Liquid Semiconductors

Liquid Semiconductors

 

substances that have semiconductor properties in the liquid state. The melting of many solid semiconductors, such as silicon and germanium, is accompanied by a sharp increase in their electrical conductivity, up to values typical of metals, rfowever, there are some semiconductors that are characterized by a decrease in conductivity upon melting (HgSe) or by the retention of a low level of conductivity. These materials retain in the liquid state the semiconductor-type dependence of electrical conductivity on temperature. There are a number of liquid semiconductors that lose their semiconducting properties at high temperatures and acquire metallic properties. For example, tellurium-selenium alloys are semiconductors in the solid state, as well as in the molten state. Further heating of tellurium-selenium alloys rich in tellurium leads to a rapid increase in their electrical conductivity, and they become metals. The selenium-rich alloys, however, exhibit the opposite behavior: their electrical conductivity decreases, but the nature of its dependence on temperature is typical of semiconductors.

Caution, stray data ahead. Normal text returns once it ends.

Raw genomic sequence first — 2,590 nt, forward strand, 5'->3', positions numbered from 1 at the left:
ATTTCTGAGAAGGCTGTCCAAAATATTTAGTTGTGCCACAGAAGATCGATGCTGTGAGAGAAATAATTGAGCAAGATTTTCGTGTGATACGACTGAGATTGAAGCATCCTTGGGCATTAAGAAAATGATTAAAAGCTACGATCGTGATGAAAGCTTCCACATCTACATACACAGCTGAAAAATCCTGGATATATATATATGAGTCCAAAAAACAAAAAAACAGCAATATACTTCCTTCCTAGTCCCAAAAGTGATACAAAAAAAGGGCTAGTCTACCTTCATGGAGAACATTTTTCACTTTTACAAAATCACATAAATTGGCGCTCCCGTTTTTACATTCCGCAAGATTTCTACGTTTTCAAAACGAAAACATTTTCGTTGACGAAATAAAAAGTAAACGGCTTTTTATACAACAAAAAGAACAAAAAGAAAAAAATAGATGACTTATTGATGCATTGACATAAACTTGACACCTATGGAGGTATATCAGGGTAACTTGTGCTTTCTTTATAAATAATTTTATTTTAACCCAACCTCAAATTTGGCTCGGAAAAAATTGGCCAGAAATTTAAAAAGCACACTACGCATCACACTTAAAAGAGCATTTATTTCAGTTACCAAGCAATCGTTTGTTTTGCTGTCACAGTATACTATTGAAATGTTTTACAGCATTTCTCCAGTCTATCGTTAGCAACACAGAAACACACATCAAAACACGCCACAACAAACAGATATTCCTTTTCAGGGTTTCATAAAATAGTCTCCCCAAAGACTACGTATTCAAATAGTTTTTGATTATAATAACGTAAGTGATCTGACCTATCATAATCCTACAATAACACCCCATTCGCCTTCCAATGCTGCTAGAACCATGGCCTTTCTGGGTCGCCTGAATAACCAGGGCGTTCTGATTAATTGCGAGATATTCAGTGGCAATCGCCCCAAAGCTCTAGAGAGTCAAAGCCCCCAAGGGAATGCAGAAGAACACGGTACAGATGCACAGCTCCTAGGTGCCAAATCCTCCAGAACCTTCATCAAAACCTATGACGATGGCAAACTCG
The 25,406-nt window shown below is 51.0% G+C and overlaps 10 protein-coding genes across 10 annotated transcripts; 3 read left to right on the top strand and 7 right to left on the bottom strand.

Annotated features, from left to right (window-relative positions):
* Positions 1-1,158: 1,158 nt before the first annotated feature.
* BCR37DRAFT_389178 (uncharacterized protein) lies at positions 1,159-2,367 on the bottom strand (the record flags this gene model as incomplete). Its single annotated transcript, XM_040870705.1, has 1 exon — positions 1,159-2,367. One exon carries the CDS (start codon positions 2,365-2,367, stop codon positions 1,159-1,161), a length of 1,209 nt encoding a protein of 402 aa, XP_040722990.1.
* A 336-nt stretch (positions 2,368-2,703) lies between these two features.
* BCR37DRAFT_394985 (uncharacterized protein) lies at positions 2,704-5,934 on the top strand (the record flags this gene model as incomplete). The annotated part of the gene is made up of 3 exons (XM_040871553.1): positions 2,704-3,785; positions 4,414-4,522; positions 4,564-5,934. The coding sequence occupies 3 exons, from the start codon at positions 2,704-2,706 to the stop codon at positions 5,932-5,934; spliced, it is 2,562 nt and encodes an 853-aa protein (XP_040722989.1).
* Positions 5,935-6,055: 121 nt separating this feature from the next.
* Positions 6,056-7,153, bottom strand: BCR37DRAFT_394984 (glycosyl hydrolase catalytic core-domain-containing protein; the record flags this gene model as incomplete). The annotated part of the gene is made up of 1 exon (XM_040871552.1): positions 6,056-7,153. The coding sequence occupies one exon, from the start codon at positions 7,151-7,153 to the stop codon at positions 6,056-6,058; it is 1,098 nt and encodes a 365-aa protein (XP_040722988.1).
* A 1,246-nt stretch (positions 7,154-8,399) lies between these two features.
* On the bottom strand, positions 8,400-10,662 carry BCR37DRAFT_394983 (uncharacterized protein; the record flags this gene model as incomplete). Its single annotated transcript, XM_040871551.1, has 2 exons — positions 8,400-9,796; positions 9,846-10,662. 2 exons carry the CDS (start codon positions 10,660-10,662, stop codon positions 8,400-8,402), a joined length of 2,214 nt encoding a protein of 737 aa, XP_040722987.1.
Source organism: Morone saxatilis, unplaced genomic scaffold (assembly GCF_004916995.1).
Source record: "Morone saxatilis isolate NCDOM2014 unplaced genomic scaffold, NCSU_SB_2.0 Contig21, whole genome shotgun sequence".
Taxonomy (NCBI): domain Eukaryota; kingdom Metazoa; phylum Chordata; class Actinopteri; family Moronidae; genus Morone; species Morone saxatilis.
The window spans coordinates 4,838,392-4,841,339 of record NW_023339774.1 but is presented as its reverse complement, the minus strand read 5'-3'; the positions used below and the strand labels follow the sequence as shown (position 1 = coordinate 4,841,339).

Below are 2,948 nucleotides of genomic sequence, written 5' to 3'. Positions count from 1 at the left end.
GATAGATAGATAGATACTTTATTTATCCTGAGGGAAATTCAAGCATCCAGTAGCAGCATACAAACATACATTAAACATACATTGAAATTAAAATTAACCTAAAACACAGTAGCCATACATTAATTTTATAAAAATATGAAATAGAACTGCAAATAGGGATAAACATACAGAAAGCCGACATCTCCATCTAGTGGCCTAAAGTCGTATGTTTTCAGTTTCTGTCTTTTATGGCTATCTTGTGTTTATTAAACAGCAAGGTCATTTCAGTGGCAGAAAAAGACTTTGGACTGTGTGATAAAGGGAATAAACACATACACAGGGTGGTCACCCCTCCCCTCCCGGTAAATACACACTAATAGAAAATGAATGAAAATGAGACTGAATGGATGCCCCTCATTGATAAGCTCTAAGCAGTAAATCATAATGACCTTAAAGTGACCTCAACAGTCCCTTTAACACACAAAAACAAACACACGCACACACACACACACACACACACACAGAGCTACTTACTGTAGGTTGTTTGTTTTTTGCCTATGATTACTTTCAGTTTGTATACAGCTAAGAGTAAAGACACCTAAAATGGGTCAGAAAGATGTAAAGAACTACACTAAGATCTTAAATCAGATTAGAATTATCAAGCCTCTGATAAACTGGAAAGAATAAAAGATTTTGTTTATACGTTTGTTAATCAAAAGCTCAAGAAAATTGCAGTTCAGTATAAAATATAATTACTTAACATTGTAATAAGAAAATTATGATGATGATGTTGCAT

REFERENCES

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References in periodicals archive ?
Tauc, Ed., Amorphous and Liquid Semiconductors, Plenum Press, New York, NY, USA, 1974.
Tauc, Amorphous and Liquid Semiconductors Plenum, London, (1974).
Although it is an empirical relation (also called as the compensation rule), the MNR has been frequently observed in a wide variety of condensed matter, particularly in disordered, amorphous, and nanocrystalline materials that exhibit a thermally activated behavior, such as amorphous silicon [24], chalcogenide glasses [25,26], liquid semiconductors [27], and polymers [28].